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Mike Liles, Jr. Working to Develop a Viable Simplified Protocol for Public Offerings

As authorized by the recently-enacted JOBS Act, the Securities and Exchange Commission recently proposed a simplified and relatively inexpensive public offering protocol under SEC Regulation A which would enable U.S. and Canadian small businesses to raise up to $50 million each year in public offerings within the United States. In anticipation of this proposal, Mike Liles, Jr., a Karr Tuttle Campbell Shareholder and member of our Corporate Finance Practice Group, had forwarded a pre-proposal comment letter to the SEC advocating use of new Regulation A+ to reinstate regional public offerings within the U.S. of the type typical by small businesses in the Pacific Northwest in the 1970s, 1980s and 1990s. These offerings had declined over the years since the enactment of the Sarbanes Oxley Act of 2002, which imposed on companies and underwriters burdensome regulatory requirements. In the proposal, the SEC cited Liles’ comment letter for advocating that “preemption of registration under state securities laws [is] a practical necessity in these offerings” and provided that state regulation of those offerings be preempted.

In the meantime, Liles had undertaken to serve as Chair of a Regulation A+ Working Group of the Business Law Section of the American Bar Association which has provided feedback to the North American Securities Administrators Association’s Small Business/Limited Offerings Project Group that has developed NASAA’s coordinated review program. Liles had reviewed the details of that coordinated review program and believed that, if adopted and supported by a significant number of states, it would provide a viable and efficient review protocol for state processing of Regulation A+ offerings. Accordingly, Liles submitted a supplemental comment letter that touched on the coordinated review process being planned by NASAA, the definition of “qualified purchaser,” Canadian offerings, and National Securities Exchange Listings, among other issues. In coordination with certain Silicon Valley securities lawyers, he also submitted a comment letter concerning removal of several disclosure requirements under SEC Regulation S-K, applicable broadly to SEC regulated public offerings, which comment letter was cited multiple times in the SEC’s Report on Review of Disclosure Requirements in Regulation S-K.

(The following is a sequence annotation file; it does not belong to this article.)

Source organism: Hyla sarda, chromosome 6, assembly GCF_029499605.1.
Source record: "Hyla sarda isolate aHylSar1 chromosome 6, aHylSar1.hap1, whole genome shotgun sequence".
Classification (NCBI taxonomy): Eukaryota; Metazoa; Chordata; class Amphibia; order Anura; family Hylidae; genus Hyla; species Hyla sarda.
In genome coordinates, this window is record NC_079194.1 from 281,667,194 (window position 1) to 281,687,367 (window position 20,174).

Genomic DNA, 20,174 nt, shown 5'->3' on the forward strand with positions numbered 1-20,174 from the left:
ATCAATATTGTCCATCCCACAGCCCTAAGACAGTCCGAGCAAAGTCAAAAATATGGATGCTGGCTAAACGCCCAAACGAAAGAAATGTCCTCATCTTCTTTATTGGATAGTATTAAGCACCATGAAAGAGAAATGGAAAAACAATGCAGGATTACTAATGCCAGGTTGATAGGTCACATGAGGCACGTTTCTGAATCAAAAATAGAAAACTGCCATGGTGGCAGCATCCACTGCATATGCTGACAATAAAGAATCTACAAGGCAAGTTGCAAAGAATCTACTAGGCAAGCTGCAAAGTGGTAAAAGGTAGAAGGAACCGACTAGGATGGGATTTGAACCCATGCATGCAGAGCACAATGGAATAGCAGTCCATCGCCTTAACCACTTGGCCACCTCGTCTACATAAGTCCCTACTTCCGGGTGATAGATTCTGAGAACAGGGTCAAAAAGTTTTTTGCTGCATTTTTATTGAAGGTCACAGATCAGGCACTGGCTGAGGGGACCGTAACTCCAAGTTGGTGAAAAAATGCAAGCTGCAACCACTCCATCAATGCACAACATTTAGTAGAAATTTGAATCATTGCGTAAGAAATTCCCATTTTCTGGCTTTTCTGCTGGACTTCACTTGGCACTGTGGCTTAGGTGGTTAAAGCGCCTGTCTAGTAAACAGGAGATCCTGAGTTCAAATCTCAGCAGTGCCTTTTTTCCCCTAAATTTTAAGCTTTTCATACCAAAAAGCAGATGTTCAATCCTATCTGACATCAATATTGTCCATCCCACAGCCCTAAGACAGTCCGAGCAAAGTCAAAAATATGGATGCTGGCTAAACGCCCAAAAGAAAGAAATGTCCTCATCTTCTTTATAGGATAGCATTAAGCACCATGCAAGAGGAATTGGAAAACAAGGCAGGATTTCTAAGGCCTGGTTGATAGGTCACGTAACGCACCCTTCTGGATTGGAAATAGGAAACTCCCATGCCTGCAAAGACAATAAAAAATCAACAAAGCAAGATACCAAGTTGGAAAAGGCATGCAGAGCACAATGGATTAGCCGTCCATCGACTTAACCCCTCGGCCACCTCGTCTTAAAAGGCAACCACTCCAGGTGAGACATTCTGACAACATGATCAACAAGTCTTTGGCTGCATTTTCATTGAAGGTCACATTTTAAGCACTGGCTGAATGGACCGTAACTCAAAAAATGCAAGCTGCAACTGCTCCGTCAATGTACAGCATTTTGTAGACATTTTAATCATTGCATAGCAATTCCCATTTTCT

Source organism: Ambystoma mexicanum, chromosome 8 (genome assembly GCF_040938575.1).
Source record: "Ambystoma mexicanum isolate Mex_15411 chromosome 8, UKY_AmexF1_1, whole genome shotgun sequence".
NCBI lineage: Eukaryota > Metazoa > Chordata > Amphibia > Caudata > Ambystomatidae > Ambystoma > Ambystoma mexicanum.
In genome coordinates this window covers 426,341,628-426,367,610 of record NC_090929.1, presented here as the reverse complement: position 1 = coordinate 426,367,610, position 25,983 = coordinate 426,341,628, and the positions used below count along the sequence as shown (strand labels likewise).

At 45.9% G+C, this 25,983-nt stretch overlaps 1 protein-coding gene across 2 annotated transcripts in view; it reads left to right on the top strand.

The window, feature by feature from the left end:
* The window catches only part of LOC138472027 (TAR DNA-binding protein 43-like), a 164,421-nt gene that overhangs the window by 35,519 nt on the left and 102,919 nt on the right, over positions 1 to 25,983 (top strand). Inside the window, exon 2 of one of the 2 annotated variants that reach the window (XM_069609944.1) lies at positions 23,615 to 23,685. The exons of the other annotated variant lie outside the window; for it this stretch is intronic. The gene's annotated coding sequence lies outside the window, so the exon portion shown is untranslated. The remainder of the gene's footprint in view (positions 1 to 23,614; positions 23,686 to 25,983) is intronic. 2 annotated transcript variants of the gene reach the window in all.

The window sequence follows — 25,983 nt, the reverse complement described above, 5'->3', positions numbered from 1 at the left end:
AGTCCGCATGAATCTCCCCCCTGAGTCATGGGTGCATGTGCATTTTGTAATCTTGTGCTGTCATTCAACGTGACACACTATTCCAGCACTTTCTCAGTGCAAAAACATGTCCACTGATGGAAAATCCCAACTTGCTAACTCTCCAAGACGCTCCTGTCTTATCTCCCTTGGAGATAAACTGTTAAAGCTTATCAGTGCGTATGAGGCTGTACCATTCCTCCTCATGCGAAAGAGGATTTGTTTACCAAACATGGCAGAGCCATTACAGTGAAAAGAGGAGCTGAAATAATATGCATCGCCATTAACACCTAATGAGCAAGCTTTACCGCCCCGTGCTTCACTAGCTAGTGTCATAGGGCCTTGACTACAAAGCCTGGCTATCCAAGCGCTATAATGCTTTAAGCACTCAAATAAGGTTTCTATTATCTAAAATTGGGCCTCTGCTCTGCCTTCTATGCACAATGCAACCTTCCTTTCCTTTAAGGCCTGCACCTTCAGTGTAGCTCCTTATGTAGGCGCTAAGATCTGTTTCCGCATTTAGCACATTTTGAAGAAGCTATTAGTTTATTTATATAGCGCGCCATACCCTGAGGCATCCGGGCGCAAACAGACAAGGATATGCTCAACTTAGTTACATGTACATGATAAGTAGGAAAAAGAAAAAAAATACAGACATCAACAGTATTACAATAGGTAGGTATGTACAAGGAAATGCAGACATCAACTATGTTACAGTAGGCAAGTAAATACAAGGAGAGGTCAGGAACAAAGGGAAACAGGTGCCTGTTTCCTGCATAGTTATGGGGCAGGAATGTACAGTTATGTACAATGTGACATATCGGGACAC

NASAA’s current president and eighteen of NASAA’s leadership forwarded comment letters to the SEC citing Liles’ comment letter in recognition of the viability of NASAA’s coordinated review program for Regulation A+ offerings. Irrespective of whether state regulators are preempted by the final regulations from processing Regulation A+ offerings, Regulation A+ will be adopted in some form by the SEC in coming months and should provide a viable format for small businesses to make affordable regional public offerings.

During the course of Liles’ extensive practice in securities law, he has been the primary legal adviser in over 30 major public offerings, most of which have been initial public offerings, and an equal number of major mergers and acquisitions. As lead counsel he has also advised on strategies, negotiated transactions and prepared documentation for private placements, bridge financings, venture financings, public company regulatory compliance, proxy contests, strategic alliances, joint ventures, protection of intellectual property, officer and director risk management, employment, incentive and termination of key personnel, and corporate governance. He is a principal draftsperson of “SCOR,” the Small Company Offering Registration, a simplified public offering procedure developed for use in Washington State, which was later adopted by most other states and by the SEC.

Click to read Liles’ comment letters dated April 12, 2012, April 10, 2013, and January 17, 2014; NASAA’s comment letters dated February 19, 2014 and March 24, 2014; and the SEC Report in full.